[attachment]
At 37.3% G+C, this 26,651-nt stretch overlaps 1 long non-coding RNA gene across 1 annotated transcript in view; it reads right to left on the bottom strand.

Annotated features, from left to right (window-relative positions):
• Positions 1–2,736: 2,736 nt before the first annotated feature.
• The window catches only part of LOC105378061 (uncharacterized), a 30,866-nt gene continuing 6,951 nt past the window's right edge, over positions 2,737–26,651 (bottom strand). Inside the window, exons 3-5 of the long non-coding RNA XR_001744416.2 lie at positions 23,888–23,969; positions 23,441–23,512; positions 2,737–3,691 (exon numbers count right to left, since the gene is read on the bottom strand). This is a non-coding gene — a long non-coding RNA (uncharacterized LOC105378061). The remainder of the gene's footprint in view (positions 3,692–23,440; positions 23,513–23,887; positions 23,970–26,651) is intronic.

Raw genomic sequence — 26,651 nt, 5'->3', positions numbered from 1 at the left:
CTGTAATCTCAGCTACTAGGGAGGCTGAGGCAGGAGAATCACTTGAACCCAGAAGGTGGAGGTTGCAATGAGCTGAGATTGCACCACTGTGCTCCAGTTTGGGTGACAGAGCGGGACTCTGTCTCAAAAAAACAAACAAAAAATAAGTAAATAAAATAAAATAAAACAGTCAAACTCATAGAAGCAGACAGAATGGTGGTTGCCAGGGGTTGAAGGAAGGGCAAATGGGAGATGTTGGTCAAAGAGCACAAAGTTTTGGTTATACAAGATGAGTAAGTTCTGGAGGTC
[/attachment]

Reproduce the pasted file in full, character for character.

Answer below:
At 37.3% G+C, this 26,651-nt stretch overlaps 1 long non-coding RNA gene across 1 annotated transcript in view; it reads right to left on the bottom strand.

Annotated features, from left to right (window-relative positions):
• Positions 1–2,736: 2,736 nt before the first annotated feature.
• The window catches only part of LOC105378061 (uncharacterized), a 30,866-nt gene continuing 6,951 nt past the window's right edge, over positions 2,737–26,651 (bottom strand). Inside the window, exons 3-5 of the long non-coding RNA XR_001744416.2 lie at positions 23,888–23,969; positions 23,441–23,512; positions 2,737–3,691 (exon numbers count right to left, since the gene is read on the bottom strand). This is a non-coding gene — a long non-coding RNA (uncharacterized LOC105378061). The remainder of the gene's footprint in view (positions 3,692–23,440; positions 23,513–23,887; positions 23,970–26,651) is intronic.

Raw genomic sequence — 26,651 nt, 5'->3', positions numbered from 1 at the left:
CTGTAATCTCAGCTACTAGGGAGGCTGAGGCAGGAGAATCACTTGAACCCAGAAGGTGGAGGTTGCAATGAGCTGAGATTGCACCACTGTGCTCCAGTTTGGGTGACAGAGCGGGACTCTGTCTCAAAAAAACAAACAAAAAATAAGTAAATAAAATAAAATAAAACAGTCAAACTCATAGAAGCAGACAGAATGGTGGTTGCCAGGGGTTGAAGGAAGGGCAAATGGGAGATGTTGGTCAAAGAGCACAAAGTTTTGGTTATACAAGATGAGTAAGTTCTGGAGGTC